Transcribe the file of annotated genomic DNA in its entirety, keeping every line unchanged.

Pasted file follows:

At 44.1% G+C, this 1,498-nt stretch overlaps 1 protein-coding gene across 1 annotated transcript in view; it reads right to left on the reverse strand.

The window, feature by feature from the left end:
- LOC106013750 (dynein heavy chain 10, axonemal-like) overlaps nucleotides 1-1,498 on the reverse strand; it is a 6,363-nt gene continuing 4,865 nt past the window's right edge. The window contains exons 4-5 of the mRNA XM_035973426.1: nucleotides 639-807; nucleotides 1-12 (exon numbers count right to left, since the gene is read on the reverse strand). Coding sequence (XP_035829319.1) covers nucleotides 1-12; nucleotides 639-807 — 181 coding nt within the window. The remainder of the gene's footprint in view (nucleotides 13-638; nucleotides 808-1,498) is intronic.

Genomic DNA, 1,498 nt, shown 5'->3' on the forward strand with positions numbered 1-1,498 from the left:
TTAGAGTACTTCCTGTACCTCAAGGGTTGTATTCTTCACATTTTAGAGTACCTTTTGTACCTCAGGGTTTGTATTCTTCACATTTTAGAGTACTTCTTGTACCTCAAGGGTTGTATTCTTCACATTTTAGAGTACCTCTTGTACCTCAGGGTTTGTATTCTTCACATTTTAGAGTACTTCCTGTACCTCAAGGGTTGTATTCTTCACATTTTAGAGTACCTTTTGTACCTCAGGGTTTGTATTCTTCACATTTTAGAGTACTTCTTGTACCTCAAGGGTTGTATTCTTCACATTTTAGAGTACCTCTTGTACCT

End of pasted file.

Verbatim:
At 44.1% G+C, this 1,498-nt stretch overlaps 1 protein-coding gene across 1 annotated transcript in view; it reads right to left on the reverse strand.

The window, feature by feature from the left end:
- LOC106013750 (dynein heavy chain 10, axonemal-like) overlaps nucleotides 1-1,498 on the reverse strand; it is a 6,363-nt gene continuing 4,865 nt past the window's right edge. The window contains exons 4-5 of the mRNA XM_035973426.1: nucleotides 639-807; nucleotides 1-12 (exon numbers count right to left, since the gene is read on the reverse strand). Coding sequence (XP_035829319.1) covers nucleotides 1-12; nucleotides 639-807 — 181 coding nt within the window. The remainder of the gene's footprint in view (nucleotides 13-638; nucleotides 808-1,498) is intronic.

Genomic DNA, 1,498 nt, shown 5'->3' on the forward strand with positions numbered 1-1,498 from the left:
TTAGAGTACTTCCTGTACCTCAAGGGTTGTATTCTTCACATTTTAGAGTACCTTTTGTACCTCAGGGTTTGTATTCTTCACATTTTAGAGTACTTCTTGTACCTCAAGGGTTGTATTCTTCACATTTTAGAGTACCTCTTGTACCTCAGGGTTTGTATTCTTCACATTTTAGAGTACTTCCTGTACCTCAAGGGTTGTATTCTTCACATTTTAGAGTACCTTTTGTACCTCAGGGTTTGTATTCTTCACATTTTAGAGTACTTCTTGTACCTCAAGGGTTGTATTCTTCACATTTTAGAGTACCTCTTGTACCT